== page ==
Page last updated at 09:50 GMT, Wednesday, 17 June 2009 10:50 UK

Timeline of Iran election turmoil

Demonstrators supporting Iranian presidential contender Mir Hossein Mousavi gather in Azadi (Freedom) Square in Teheran
A demonstrator wears the colours of leading opposition presidential candidate Mir Hossein Mousavi, who claims there was voting fraud in the election

Iran has been shaken by several days of protests as opposition supporters cry foul over presidential election results in the biggest popular upheaval since the 1979 revolution.

Here are the developments day-by-day:


The powerful Guardian Council announces it is ready to recount votes in areas where results are contested.

Earlier, the council ruled that results were only "provisional".

Iranian state radio says seven people were killed during the opposition demonstration on the previous evening. Opposition rallies continue.

Reports emerge that the unrest has spread to other cities, including Mashhad, Isfahan and Shiraz.

Much smaller protests in support of Mahmoud Ahmadinejad, who is in Russia to attend a regional summit, are held outside the UK and French embassies in Tehran.

In Washington, President Barack Obama says the US should not "meddle" in Iran, but repeats his concern over scenes of violence.


Opposition leader Mir Hossein Mousavi appears in public for the first time since the election at a mass rally in Tehran which attracts hundreds of thousands of people.

Riot police stand aside as protesters defy a ban to march, some shouting "death to the dictator".

Violence breaks out at the end of the rally outside the offices of a pro-government militia.

The Guardian Council says it has received complaints from Mr Mousavi and another candidate, Mohsen Rezai, and will issue a ruling within 10 days.

US President Barack Obama and UN Secretary General Ban Ki-moon express concern at the situation in Iran.


Supreme leader Ayatollah Ali Khamenei says he has asked the powerful Guardian Council - the country's supreme legislative body - to investigate the allegations of vote-rigging.

Meanwhile, demonstrations continue with several violent confrontations between the security forces and anti-government demonstrators.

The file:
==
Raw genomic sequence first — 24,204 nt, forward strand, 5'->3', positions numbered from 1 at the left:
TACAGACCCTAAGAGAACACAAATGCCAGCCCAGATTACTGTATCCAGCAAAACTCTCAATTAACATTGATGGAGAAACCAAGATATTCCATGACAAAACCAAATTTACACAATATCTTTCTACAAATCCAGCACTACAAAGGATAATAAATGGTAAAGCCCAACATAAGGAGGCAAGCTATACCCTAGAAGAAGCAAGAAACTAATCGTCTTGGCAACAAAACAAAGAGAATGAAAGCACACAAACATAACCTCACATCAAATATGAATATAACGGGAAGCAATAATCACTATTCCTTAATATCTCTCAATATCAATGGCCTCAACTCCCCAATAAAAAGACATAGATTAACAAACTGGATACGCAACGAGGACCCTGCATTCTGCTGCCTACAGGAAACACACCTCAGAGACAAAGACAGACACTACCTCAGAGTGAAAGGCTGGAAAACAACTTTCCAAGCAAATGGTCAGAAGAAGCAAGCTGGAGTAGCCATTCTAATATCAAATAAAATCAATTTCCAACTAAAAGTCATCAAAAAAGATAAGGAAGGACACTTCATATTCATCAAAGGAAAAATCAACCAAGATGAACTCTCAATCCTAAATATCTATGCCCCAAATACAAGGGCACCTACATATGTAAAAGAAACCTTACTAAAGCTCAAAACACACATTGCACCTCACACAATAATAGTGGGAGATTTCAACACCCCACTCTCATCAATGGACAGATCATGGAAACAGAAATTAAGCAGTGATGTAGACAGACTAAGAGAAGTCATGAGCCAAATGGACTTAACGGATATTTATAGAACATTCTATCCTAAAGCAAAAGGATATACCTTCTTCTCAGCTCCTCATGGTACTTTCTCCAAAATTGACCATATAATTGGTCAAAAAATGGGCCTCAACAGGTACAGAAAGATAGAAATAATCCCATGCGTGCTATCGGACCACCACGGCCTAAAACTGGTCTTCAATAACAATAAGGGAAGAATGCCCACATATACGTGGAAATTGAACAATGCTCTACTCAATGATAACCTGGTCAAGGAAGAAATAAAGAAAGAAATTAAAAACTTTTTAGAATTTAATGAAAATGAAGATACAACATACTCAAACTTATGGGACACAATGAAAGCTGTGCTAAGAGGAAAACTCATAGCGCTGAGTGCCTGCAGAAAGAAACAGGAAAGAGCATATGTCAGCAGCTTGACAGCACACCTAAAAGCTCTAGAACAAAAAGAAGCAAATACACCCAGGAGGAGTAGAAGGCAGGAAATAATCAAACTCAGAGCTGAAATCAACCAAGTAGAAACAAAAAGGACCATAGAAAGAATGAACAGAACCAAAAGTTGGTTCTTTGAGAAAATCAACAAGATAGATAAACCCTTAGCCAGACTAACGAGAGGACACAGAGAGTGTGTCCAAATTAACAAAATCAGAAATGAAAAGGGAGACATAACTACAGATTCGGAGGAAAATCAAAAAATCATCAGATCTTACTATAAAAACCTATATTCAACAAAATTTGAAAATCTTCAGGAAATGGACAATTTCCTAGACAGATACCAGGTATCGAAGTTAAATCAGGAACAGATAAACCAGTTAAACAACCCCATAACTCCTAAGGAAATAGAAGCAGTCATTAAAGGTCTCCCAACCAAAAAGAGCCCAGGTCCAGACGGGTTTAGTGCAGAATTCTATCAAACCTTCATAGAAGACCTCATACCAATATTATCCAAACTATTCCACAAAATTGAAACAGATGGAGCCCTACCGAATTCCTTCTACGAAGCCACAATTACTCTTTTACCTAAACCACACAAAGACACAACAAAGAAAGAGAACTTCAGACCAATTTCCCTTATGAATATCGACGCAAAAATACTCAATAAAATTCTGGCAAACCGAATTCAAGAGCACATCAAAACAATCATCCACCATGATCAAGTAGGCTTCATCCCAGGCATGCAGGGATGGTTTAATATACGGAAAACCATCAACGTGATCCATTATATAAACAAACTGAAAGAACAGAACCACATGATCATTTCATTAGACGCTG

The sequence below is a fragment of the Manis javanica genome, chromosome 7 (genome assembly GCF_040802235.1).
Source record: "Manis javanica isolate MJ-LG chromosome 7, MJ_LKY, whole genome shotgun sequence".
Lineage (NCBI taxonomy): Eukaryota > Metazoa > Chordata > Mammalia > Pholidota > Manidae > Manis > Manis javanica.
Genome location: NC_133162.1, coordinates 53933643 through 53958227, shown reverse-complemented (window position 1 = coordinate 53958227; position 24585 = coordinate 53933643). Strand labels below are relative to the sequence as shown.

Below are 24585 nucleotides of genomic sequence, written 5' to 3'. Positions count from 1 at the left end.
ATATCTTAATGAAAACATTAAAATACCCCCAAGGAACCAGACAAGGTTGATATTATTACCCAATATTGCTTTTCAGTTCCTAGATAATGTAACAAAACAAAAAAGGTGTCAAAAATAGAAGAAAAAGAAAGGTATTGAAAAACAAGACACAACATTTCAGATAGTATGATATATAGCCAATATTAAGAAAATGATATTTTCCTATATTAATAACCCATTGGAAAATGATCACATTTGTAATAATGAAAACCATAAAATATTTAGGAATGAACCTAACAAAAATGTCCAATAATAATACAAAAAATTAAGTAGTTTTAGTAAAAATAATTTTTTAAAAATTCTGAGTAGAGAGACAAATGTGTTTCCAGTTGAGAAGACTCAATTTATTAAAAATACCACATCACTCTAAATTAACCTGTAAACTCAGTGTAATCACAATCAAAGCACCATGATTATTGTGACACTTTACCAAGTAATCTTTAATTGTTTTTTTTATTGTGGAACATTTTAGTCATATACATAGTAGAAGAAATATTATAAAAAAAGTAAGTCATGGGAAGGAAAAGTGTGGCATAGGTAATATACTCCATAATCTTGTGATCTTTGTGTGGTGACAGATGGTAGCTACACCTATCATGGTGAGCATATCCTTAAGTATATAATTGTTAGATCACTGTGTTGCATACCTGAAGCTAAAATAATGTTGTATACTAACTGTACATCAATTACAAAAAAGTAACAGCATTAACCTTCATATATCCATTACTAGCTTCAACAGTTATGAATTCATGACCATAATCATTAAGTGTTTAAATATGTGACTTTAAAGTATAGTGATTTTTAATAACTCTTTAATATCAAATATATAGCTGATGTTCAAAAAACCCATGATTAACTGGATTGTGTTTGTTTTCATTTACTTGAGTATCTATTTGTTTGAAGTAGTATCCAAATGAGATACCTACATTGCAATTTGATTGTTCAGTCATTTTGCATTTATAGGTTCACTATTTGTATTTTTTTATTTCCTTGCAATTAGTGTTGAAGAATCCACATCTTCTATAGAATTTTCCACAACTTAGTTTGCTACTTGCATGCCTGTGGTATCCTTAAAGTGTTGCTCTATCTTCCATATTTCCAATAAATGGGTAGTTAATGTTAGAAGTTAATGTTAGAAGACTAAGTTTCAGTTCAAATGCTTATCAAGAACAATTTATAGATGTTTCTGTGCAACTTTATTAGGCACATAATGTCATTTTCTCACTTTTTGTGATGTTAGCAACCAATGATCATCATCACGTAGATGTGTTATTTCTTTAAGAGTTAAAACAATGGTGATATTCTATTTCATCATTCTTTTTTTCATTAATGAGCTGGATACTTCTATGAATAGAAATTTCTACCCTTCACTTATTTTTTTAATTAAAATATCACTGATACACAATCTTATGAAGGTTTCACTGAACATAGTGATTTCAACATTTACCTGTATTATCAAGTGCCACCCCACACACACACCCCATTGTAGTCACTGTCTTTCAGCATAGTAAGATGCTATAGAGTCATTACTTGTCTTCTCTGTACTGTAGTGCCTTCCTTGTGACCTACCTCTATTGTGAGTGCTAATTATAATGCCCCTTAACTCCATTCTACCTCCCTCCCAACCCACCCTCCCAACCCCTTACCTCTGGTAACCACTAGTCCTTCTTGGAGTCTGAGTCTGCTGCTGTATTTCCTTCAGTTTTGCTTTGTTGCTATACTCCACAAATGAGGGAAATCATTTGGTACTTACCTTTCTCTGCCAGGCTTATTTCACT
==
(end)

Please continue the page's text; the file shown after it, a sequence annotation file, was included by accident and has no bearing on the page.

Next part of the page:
In contrast, tens of thousands of people attended a rally in Tehran to celebrate the re-election of Mr Ahmadinejad.

Reformist political groups in Iran say as many as 100 people - including the brother of the former president, Mohammad Khatami - were arrested during the night.

The Iranian authorities jam BBC Persian language broadcasts.


The interior ministry announces that Mr Ahmadinejad has won with 63% of the vote, against 34% for Mr Mousavi.

Turnout is said to have been a record 85%.

Iran's Supreme Leader, Ayatollah Ali Khamenei, describes the outcome as a real celebration and urges the opposition to accept the result.

Mahmoud Ahmadinejad: 62.6%
Mir Hossein Mousavi: 33.8%
Mohsen Rezai: 1.7%
Mehdi Karroubi 0.9%
Turnout: 85%
Source: Interior ministry

Mr Ahmadinejad's supporters take to the streets waving flags and sounding car horns.

But Mr Mousavi's supporters clash with police in Tehran in the worst disorder since student protests in 1999.

All three opposition candidates call for the election to be annulled and re-run.

The vote was "free and healthy", says Mr Ahmadinejad in a live address to the nation.


More than 46 million eligible voters are invited to choose between four candidates in the presidential election.

Soon after the polls close the two leading candidates, Mir Hossein Mousavi and incumbent Mahmoud Ahmadinejad, claim victory.

Mr Mousavi alleges fraud as results begin to show a huge margin of victory for Mr Ahmadinejad.

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